Salary budget increases are up, but barely
- Average U.S. salary budget increases are just above 3% for the first time in four years, according to WorldatWork's 2018-2019 Salary Budget Survey Top-Level Results. The report also found that actual increases met the previous year's projections for the first time in four years. U.S. salary budgets are expected to reach 3.2% in 2019, according to the organization.
- The study, which examines salary budget variances for 19 countries, shows that Brazil had the largest budget decrease, dropping from 7.5% to 5.9%. Mexico had the largest salary budget growth, rising by 0.4% to 4.9%, with a 5% projection for next year. India had the largest salary increase budget of all countries in the study, at 10%.
- Salary budget increases in the U.S. have been slowly rising for months, according to Alison Avalos, WorldatWork's director of research & certification. "However, despite significant tax reform changes and a tight labor market, the one-tenth of a percentage point movement isn’t the growth that was anticipated," she said in a statement. "This year’s survey data gives us little reason to think that U.S. organizations intend to significantly invest more dollars into salary increases for 2019."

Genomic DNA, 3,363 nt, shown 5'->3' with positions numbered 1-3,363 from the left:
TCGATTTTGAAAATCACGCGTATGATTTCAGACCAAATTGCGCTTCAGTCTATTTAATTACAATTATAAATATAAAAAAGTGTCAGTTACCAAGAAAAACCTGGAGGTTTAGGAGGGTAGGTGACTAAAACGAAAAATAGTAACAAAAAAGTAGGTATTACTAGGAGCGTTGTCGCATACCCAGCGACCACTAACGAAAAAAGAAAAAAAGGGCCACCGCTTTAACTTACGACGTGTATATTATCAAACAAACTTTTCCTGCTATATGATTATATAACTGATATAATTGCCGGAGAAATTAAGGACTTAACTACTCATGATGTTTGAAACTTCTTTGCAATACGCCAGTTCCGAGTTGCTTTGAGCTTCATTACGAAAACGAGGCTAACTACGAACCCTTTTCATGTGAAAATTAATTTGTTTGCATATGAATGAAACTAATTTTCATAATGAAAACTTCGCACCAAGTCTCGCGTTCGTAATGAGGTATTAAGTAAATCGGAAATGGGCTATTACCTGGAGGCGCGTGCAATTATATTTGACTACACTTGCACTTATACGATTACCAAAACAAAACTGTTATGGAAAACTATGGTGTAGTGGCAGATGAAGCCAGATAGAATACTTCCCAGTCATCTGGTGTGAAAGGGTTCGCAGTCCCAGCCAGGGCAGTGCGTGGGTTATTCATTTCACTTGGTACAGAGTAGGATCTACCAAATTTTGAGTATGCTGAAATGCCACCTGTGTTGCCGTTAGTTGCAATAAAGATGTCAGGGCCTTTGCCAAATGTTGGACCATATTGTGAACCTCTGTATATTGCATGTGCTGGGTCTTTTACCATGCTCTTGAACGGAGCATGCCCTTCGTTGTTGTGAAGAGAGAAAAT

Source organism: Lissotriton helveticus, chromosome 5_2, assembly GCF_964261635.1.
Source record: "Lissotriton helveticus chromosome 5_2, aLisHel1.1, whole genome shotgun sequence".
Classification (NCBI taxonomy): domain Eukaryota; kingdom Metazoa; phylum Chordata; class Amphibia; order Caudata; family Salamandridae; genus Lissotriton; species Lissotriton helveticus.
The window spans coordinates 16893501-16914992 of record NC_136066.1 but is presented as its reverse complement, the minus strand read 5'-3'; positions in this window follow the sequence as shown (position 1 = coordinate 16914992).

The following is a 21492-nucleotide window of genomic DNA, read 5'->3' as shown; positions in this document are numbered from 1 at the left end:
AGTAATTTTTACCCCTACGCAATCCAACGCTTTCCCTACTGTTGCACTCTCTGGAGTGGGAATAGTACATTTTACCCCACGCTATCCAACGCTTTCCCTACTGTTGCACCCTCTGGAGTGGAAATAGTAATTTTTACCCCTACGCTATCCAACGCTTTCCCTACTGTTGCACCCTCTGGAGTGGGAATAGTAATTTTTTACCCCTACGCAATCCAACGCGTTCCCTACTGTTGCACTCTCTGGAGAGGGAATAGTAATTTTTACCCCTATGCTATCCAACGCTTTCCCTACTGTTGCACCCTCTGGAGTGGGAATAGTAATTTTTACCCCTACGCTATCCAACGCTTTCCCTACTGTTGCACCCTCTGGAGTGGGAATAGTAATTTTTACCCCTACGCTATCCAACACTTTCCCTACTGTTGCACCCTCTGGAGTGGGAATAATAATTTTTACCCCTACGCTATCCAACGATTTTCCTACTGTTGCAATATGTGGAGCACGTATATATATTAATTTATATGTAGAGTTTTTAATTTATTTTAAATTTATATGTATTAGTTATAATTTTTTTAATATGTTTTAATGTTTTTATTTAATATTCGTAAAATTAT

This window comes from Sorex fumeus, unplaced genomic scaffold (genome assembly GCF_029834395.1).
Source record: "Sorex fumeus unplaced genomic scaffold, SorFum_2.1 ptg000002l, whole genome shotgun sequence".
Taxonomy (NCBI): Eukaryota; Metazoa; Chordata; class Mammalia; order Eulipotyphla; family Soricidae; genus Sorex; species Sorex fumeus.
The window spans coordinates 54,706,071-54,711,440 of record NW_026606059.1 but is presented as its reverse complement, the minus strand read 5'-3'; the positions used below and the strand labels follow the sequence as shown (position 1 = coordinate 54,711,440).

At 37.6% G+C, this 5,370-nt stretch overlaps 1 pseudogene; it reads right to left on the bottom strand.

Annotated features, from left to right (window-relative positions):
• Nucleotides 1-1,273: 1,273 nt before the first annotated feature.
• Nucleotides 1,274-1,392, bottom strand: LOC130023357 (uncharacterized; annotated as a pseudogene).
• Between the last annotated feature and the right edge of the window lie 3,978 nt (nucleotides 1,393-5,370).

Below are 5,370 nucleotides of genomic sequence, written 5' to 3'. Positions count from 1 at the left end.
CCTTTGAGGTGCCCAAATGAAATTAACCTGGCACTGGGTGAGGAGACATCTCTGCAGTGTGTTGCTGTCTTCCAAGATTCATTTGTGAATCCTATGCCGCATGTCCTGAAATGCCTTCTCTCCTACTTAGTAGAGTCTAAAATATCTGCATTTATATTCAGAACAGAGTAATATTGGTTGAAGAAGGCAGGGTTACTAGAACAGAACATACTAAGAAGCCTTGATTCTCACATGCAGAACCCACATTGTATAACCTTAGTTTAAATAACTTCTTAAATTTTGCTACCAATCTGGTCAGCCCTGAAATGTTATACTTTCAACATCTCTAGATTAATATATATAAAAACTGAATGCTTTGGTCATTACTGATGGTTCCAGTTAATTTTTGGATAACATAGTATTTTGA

For many workers, wages have been relatively stagnant for months. Despite the low unemployment rate, employers have been reluctant to raise pay, instead relying on bonuses and benefits to attract and retain talent.
Big-box retailers may be the exception to that trend, boosting hourly rates even outside of seasonal hiring pushes. Others have had their hands forced by continued minimum wage increases.
Although employees cite benefits, career opportunities and flexible work schedules among the things that keep them engaged, money remains a key motivator. According to a recent survey, almost half of employees would leave their current job for one that pays more. Still, "pay perception" matters, and employers can work to ensure that pay fairness and transparency are well communicated.